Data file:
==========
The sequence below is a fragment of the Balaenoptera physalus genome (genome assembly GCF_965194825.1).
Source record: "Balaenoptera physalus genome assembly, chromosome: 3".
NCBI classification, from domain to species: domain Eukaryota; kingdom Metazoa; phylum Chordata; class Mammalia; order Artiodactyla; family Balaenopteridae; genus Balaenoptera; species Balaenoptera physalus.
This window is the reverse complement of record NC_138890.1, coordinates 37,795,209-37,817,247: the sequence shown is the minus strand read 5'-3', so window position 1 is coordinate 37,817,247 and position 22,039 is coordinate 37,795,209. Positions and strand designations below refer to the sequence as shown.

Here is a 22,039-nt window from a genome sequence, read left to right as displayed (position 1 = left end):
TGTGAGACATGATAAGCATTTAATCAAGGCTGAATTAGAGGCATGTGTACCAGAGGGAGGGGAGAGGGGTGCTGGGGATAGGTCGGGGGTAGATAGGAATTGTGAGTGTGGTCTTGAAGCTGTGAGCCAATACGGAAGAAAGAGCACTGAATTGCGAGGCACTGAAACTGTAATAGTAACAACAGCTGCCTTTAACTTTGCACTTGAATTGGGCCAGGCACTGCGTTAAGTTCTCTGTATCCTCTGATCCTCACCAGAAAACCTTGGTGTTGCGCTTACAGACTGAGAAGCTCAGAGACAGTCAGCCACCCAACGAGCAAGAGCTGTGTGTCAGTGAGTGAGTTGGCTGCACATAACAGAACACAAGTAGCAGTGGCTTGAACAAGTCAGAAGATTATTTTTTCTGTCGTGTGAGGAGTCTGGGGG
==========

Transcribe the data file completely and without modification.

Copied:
The sequence below is a fragment of the Balaenoptera physalus genome (genome assembly GCF_965194825.1).
Source record: "Balaenoptera physalus genome assembly, chromosome: 3".
NCBI classification, from domain to species: domain Eukaryota; kingdom Metazoa; phylum Chordata; class Mammalia; order Artiodactyla; family Balaenopteridae; genus Balaenoptera; species Balaenoptera physalus.
This window is the reverse complement of record NC_138890.1, coordinates 37,795,209-37,817,247: the sequence shown is the minus strand read 5'-3', so window position 1 is coordinate 37,817,247 and position 22,039 is coordinate 37,795,209. Positions and strand designations below refer to the sequence as shown.

Here is a 22,039-nt window from a genome sequence, read left to right as displayed (position 1 = left end):
TGTGAGACATGATAAGCATTTAATCAAGGCTGAATTAGAGGCATGTGTACCAGAGGGAGGGGAGAGGGGTGCTGGGGATAGGTCGGGGGTAGATAGGAATTGTGAGTGTGGTCTTGAAGCTGTGAGCCAATACGGAAGAAAGAGCACTGAATTGCGAGGCACTGAAACTGTAATAGTAACAACAGCTGCCTTTAACTTTGCACTTGAATTGGGCCAGGCACTGCGTTAAGTTCTCTGTATCCTCTGATCCTCACCAGAAAACCTTGGTGTTGCGCTTACAGACTGAGAAGCTCAGAGACAGTCAGCCACCCAACGAGCAAGAGCTGTGTGTCAGTGAGTGAGTTGGCTGCACATAACAGAACACAAGTAGCAGTGGCTTGAACAAGTCAGAAGATTATTTTTTCTGTCGTGTGAGGAGTCTGGGGG